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It was the French novelist, Victor Hugo, who said: "There is nothing so powerful as an idea whose time has come". That idea is the role of nature and natural capital in overcoming poverty and underpinning the wealth of nations.

2005 has witnessed unprecedented interest in the economics of the environment and the goods and services that nature provides. The wealth of nature was emphasized by, among others, the Millennium Ecosystem Assessment (MA), the findings of the Millennium Project - the initiative of the Secretary-General designed to inform the review of the Millennium Development Goals (MDGs) - and the 2005 World Summit.

The message emerging from these different processes, quite clearly, is this: targeted investments in the environment and in the restoration of damaged and degraded ecosystems have enormous long- and short-term economic benefits. As the 2005 Overview of this GEO Year Book points out with regard to the findings of the MA, although many of the benefits that ecosystems provide do not pass through the formal market system, they are often among the most valuable to societies.

The MA findings also point out that the economic and public health costs associated with damage to ecosystem services can be substantial. This was clearly demonstrated in 2005 - for several regions of the world where the impact of diverse natural disasters were worsened because environmental buffers had been previously removed.

The Feature Focus this year elaborates on the environmental, socio-economic and public health impacts of energy-related air pollution. There are many reasons why air pollution needs to be addressed urgently - not only because of its huge toll on human health in areas where it originates but also because it is too often an uncontrolled and unwelcome export to neighbouring countries. Associated with the energy consumption that contributes to air pollution are increasing global concerns over climate change, and energy security and access. On the other side of the coin, cleaner energy technologies are now available but are not always being widely adopted. These issues will be discussed at the annual UNEP Global Ministerial Environment Forum (GMEF) in 2006. A key challenge will be to identify ways in which the global community can continue to meet the rising demand for energy without compromising energy needs - particularly those of the poor - and still address the negative impacts of energy-related emissions.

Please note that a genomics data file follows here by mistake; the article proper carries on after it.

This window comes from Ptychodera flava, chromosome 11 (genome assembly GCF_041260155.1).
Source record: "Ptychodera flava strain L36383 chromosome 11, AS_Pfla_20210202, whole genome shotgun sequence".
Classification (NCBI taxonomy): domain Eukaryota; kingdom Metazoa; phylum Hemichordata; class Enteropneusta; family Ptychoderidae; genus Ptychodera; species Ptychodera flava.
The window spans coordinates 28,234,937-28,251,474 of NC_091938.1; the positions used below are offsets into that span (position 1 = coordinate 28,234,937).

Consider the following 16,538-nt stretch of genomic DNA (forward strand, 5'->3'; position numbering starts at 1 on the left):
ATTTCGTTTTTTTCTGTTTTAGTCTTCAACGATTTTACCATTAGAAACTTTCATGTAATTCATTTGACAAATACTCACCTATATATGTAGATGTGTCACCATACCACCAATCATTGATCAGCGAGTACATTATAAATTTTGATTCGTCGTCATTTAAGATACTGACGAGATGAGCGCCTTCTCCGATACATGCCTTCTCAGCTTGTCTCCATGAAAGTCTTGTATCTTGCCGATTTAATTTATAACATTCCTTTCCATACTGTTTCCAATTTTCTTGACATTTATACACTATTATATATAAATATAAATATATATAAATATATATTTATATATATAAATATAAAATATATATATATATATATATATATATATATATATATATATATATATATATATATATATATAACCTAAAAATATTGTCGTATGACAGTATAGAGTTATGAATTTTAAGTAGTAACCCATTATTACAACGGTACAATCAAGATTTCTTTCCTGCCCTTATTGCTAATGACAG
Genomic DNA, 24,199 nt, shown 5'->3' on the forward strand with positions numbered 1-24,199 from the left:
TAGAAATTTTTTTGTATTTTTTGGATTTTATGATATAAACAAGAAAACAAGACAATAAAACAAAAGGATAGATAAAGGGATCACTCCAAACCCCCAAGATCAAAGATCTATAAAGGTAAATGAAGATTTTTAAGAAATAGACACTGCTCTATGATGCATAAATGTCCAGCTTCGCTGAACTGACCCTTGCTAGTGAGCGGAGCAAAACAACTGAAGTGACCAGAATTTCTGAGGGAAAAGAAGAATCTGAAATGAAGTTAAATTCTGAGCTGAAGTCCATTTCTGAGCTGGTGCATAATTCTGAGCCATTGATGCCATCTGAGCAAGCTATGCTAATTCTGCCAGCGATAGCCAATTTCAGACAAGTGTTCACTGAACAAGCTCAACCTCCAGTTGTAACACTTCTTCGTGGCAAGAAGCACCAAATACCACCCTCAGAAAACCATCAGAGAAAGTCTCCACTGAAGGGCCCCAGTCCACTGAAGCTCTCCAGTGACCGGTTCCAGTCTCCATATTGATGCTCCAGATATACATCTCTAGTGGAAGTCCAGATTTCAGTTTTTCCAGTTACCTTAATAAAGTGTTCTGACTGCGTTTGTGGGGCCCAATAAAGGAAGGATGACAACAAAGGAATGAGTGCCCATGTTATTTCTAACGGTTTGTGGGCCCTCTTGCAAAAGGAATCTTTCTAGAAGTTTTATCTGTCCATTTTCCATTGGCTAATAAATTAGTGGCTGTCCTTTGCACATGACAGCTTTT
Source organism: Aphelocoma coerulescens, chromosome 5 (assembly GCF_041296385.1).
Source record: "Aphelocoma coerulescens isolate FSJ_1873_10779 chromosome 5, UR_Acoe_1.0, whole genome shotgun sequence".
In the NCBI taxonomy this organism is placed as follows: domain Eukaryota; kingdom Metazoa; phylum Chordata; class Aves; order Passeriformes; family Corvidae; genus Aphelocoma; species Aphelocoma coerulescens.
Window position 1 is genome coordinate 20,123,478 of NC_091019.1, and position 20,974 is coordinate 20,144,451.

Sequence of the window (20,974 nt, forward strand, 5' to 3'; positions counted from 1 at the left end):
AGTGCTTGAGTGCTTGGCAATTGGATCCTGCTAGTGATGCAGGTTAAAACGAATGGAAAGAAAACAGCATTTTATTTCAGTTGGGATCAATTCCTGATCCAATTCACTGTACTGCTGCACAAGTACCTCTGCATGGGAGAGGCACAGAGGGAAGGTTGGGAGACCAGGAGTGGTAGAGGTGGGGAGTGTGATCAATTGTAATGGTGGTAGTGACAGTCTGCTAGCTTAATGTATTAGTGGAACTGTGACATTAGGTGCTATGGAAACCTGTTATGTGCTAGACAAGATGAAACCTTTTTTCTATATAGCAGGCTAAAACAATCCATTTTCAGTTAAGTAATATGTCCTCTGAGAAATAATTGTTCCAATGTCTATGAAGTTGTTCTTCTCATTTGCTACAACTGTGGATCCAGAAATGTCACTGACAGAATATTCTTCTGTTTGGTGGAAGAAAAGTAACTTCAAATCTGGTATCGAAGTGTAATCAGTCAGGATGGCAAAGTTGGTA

In the past, the goods and services delivered by nature have often been seen as free and available at little or no cost. This will have to change as these resources become increasingly scarce and society demands higher standards of environmental care. The chapter on Emerging Challenges addresses two topics of policy interest related to food security.

The first topic explores the issue of crop production in a changing climate. Global warming could seriously compromise the ability of the environment to meet food requirements in the future. Action is needed at the national and global level to ensure that we adapt as best we can to the changes that are already taking place, while addressing the root of the problem by reducing harmful greenhouse emissions in the future. The entry into force of the Kyoto Protocol earlier this year is a first historic step, but we still have a long way to go.

The second topic identifies environmental effects and best practices related to fish and shellfish farming in marine ecosystems. Caution, planning and good management is needed to ensure that current practices do not compromise the services provided by marine ecosystems in the future.

The GEO Indicators depict major developments and trends. They support the findings reported elsewhere in the Year Book that rising greenhouse gas emissions are resulting in ecosystem change, such as accelerating ice thickness losses of mountain glaciers, and that increasingly intense exploitation of fisheries stocks is leading to serious depletion.

However, the Indicators also show that there is hope. Where action has been taken, there are positive results. The global consumption of chlorofluorocarbons continues to decrease. The proportion of the Earth's surface affording some form of environmental protection to biodiversity continues to increase.

The GEO Year Book is intended to provide a bridge between science and policy. More than 140 experts were involved in preparing the sections of this Year Book. Previous volumes have stimulated calls for action - including by UNEP's Governing Council. I hope that you will find this edition both stimulating and informative. Your feedback is very welcome.

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